United States of America, Plaintiff-appellee, Cross-appellant, v. Tracy Damon Lee, Defendant-appellant, Cross-appellee, 15 F.3d 1092 (9th Cir. 1993)

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U.S. Court of Appeals for the Ninth Circuit - 15 F.3d 1092 (9th Cir. 1993)

Argued and Submitted Sept. 1, 1993. Decided Dec. 23, 1993


Before: WALLACE, Chief Judge, WRIGHT and NOONAN, Circuit Judges.


MEMORANDUM* 

Tracy Damon Lee appeals his sentence of 157 months incarceration following his guilty plea to two counts of bank robbery and one count of using a firearm during a crime of violence. The government cross appeals the court's denial of an upward adjustment for obstruction of justice. We affirm on Lee's appeal and remand on the cross appeal.

Youthful Lack of Guidance

In their sentencing memoranda and at the sentencing hearing, both Lee and the government agreed that the court had discretion to depart downward. They disagreed whether the facts merited the court's exercise of its discretion. Because the court knew that it had the discretion to depart, but chose not to, we do not have jurisdiction over this issue. United States v. Robinson, 958 F.2d 268, 272 (9th Cir. 1992).

Acceptance of Responsibility

We review for clear error the district court's denial of a downward adjustment for acceptance of responsibility. United States v. Martinez-Gonzalez, 962 F.2d 874, 878 (9th Cir. 1992).

The government is correct that no factual dispute existed. Because the factual issues were resolved, the court's conclusion that it "cannot justify giving him a downward departure for responsibility" is sufficient. See United States v. Marquardt, 949 F.2d 283, 285 (9th Cir. 1991).

Lee left community confinement without permission and then committed another crime. He expressed remorse only after he was arrested a second time. The court's decision not to reward Lee's belated expression of remorse was not clearly erroneous.

Cross Appeal--Obstruction of Justice

We review for clear error a court's factual finding that a defendant did not obstruct justice. See United States v. Morales, 977 F.2d 1330, 1330-31 (9th Cir. 1992), cert. denied, 113 S. Ct. 1399 (1993). But "we review de novo whether a defendant's conduct constitutes obstruction" under the Guidelines. Id.

Whether the court thought that it could consider Lee's departure from the center for an obstruction of justice adjustment is unclear. The decision in United States v. Fine, 975 F.2d 596, 603 (9th Cir. 1992) (en banc), however, requires that the adjustment be applied if Lee's conduct constituted obstruction of justice under the Guidelines.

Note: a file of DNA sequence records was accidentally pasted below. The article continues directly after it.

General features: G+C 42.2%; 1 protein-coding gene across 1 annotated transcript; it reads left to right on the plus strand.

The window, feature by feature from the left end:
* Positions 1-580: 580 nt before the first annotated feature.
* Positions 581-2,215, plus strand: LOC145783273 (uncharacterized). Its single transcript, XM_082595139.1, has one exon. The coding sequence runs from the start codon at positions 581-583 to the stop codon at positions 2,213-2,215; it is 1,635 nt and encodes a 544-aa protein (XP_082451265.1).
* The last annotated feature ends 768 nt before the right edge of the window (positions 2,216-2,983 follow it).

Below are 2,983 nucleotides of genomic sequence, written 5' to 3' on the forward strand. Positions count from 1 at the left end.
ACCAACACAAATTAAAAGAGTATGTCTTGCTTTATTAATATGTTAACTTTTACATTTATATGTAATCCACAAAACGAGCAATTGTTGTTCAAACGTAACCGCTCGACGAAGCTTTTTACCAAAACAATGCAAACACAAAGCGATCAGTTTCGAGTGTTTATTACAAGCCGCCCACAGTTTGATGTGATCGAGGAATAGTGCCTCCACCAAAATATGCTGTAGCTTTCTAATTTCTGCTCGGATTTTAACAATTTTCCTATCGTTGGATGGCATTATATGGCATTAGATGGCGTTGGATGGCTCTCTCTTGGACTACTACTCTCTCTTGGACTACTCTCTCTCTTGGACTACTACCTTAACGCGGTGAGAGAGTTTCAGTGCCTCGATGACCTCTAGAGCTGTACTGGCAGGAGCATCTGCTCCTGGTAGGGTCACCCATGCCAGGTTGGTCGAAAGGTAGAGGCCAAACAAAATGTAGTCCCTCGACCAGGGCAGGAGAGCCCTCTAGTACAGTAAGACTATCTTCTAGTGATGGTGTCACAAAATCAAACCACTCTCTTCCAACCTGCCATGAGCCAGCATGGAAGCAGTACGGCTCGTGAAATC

The Guidelines provide for an upward adjustment when the defendant "willfully obstructed or impeded, or attempted to obstruct or impede, the administration of justice during the investigation, prosecution or sentencing of the instant offense." U.S.S.G. Sec. 3C1.1. "Absconding from pretrial release merits an upward adjustment" under Sec. 3C1.1. United States v. Draper, 996 F.2d 982, 986 (9th Cir. 1993). Whether this conduct actually obstructs justice is irrelevant. Id. Its potential to obstruct the investigation, prosecution or sentencing of the instant offense suffices. Id.

The relevant instant offense here is the February 11, 1992 robbery. Although the government had not charged Lee with that offense when he left the center, the robbery was the subject of ongoing plea discussions. Lee's departure had the effect of obstructing justice by forcing the government to secure an arrest warrant before it could proceed with its prosecution. The government's decision not to charge him with the February 11 robbery as part of its original proposed plea agreement is inconsequential.

That an action has the effect of obstructing justice is not, however, dispositive. To justify an enhancement for obstructing justice, the defendant must " 'consciously act with the purpose of obstructing justice.' " Draper, 996 F.2d at 984 (quoting United States v. Lofton, 905 F.2d 1315, 1317 (9th Cir.), cert. denied, 498 U.S. 948 (1990)). It is possible in a given case that a defendant escaping from custody may have the conscious purpose only of achieving some objective of his own, or the conscious purpose of interfering with his prosecution, or both purposes. As we cannot tell on this record what Lee's conscious purpose was, we remand for a finding of fact on this point.

AFFIRMED as to Lee's appeal, REMANDED as to the government's appeal.

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This disposition is not appropriate for publication and may not be cited to or by the courts of this circuit except as provided by Ninth Circuit Rule 36-3